Wednesday, 3 March 2010

Paediatric extension applications: substance and timing

Authors: Sebastian Moore and Jonathan Turnbull (Herbert Smith)

EI Du Pont Nemours & Co. v United Kingdom Intellectual Property Office [2009] EWCA Civ 966, 17 September 2009

Citation: Journal of Intellectual Property Law & Practice 2010 5(3):134-136; doi:10.1093/jiplp/jpp211

The Court of Appeal for England and Wales provides the first clear guidance on the timing and substantive requirements for applying for and obtaining a paediatric extension to an existing Supplementary Protection Certificate (‘SPC’).

Facts

On 18 February 2009, DuPont applied for a 6-month paediatric extension to its existing SPC for the hypertension drug losartan, which is marketed as Cozaar by its licensee Merck. The United Kingdom's Intellectual Property Office (‘IPO’) Hearing Officer refused the application on 9 April 2009 and this refusal was upheld in May 2009 on appeal to the High Court (John Baldwin QC sitting as a Deputy Judge). Following the High Court's decision, DuPont requested an expedited appeal as it was unclear whether a paediatric extension could be granted if the underlying SPC had expired before the appeal was heard. Consequently, on 19 August 2009, Lord Justices Jacob, Ward and Stanley Burnton heard DuPont's appeal during the Court's vacation. In its written judgment of 17 September 2009, the Court of Appeal agreed with the IPO and the High Court that the conditions for granting the paediatric extension had not been met in DuPont's application but disagreed with the decision that the application could not be rectified.

Legal Context

DuPont was unable to obtain a varied marketing authorization (‘MA’) by the deadline for filing its paediatric extension application (currently 6 months prior to expiry of its SPC under the transitional provisions of Articles 7(4) and 7(5) of the SPC Regulations, Regulation 1768/1992, now replaced by a codified version 469/2009). This was because the administrative procedures for varying the MA had not been completed in time for reasons outside DuPont's control.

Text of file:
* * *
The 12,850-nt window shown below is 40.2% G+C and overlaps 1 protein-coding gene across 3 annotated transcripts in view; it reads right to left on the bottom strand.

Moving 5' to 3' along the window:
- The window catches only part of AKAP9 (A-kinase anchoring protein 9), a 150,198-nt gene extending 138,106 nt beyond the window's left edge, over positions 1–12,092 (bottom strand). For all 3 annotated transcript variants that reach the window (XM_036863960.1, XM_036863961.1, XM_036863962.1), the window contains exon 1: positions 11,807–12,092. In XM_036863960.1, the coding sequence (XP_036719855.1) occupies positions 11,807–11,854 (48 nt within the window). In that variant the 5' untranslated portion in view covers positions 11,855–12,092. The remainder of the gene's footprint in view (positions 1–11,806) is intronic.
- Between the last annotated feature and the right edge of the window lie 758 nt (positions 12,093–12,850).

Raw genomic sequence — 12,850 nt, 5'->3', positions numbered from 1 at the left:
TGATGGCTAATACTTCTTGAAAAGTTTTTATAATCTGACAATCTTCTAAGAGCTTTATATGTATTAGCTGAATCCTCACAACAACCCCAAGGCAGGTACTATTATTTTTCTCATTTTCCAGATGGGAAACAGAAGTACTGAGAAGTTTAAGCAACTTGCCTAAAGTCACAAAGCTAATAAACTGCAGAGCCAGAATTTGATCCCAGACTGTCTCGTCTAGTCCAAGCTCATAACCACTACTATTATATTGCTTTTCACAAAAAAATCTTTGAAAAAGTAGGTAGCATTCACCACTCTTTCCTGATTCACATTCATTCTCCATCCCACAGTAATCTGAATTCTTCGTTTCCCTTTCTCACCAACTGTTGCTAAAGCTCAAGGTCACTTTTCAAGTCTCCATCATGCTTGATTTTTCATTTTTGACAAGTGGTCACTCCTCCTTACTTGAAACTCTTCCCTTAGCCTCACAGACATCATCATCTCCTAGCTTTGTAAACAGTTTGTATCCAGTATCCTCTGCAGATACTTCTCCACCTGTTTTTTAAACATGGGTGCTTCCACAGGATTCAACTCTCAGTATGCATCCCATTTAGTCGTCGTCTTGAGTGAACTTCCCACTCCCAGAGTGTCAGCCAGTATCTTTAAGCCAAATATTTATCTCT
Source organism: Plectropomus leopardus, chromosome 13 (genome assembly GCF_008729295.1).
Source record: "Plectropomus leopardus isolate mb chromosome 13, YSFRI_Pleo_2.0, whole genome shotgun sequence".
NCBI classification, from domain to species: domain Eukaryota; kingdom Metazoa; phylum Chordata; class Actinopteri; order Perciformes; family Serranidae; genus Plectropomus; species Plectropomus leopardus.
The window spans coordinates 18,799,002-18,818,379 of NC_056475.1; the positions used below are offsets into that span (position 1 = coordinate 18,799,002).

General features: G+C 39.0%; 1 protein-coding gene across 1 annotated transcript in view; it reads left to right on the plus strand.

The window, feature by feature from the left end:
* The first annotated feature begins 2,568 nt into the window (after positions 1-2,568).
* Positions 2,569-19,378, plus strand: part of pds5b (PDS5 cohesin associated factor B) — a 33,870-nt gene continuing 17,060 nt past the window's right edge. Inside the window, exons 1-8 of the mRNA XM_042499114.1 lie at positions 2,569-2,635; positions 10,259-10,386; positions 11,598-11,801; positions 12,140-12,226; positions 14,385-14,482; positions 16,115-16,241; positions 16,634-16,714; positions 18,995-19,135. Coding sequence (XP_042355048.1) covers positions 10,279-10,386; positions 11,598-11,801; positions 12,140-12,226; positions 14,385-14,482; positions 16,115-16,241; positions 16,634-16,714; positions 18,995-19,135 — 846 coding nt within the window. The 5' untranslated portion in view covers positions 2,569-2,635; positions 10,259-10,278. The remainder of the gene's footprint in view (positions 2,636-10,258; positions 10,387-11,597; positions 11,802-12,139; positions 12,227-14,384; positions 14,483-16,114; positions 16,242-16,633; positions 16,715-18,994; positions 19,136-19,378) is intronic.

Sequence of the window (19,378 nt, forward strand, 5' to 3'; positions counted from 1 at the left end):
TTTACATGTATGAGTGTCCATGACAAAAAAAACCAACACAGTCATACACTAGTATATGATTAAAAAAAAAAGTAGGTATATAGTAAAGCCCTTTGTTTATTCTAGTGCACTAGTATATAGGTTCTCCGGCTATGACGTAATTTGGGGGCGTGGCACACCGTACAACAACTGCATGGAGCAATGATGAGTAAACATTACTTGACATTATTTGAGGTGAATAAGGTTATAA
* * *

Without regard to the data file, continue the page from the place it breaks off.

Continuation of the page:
The Hearing Officer rejected DuPont's application as it was not made in accordance with the SPC Regulations and because it did not fulfil the substantive requirements of the Paediatric Regulations (Regulation 1901/2006). The Court of Appeal summarized the alleged deficiencies in DuPont's application as being that it did not include:
1. an MA containing a statement of compliance with the agreed paediatric investigation plan (‘PIP’) (in accordance with Article 28(3) of the Paediatric Regulations); and
2. proof that varied MAs containing a statement of compliance had been obtained in each Member State, as required by Article 36(3) of the Paediatric Regulations, following DuPont's use of the mutual recognition procedure to vary its MAs.
Further, both the Hearing Officer and the High Court held that the IPO was not required to provide DuPont with further time under Article 10(3) of the SPC Regulations to correct the application's deficiencies. This was because the Hearing Officer and the High Court interpreted narrowly the term ‘irregularity' in Article 10(3) of the SPC Regulations, which excluded deficiencies that were incapable of being rectified at the time the application was made.

Analysis

In order to obtain a paediatric extension, an applicant must comply with Articles 7 and 8 of the SPC Regulations, which set out the timing for filing a paediatric extension application and the requirements for the content of that application. Article 8 in turn cross-refers to Article 36 of the Paediatric Regulations which itself cross-refers not only to other provisions of the Paediatric Regulations but also to Directive 2001/83 (which deals with the MA system). This has led to confusion underlined by Jacob LJ's leading judgment, in which he stated: ‘All this cross-referring and sub- and sub-sub- cross-referencing begins to make the mind boggle'.

In untangling the myriad of cross-referencing and to determine the underlying requirements of Article 8 of the SPC Regulations, Jacob LJ considered the objective of the Paediatric Regulations in providing the reward of a paediatric extension to an SPC. In agreement with the submissions of the IPO, he held that the aims and objectives are:
  • to facilitate the development and accessibility of medicinal products for use in the paediatric population;
  • to ensure that medicinal products used to treat the paediatric population are subject to ethical research of high quality and are appropriately authorized for use in the paediatric population; and
  • to improve the information available on the use of medicinal products in the various paediatric populations.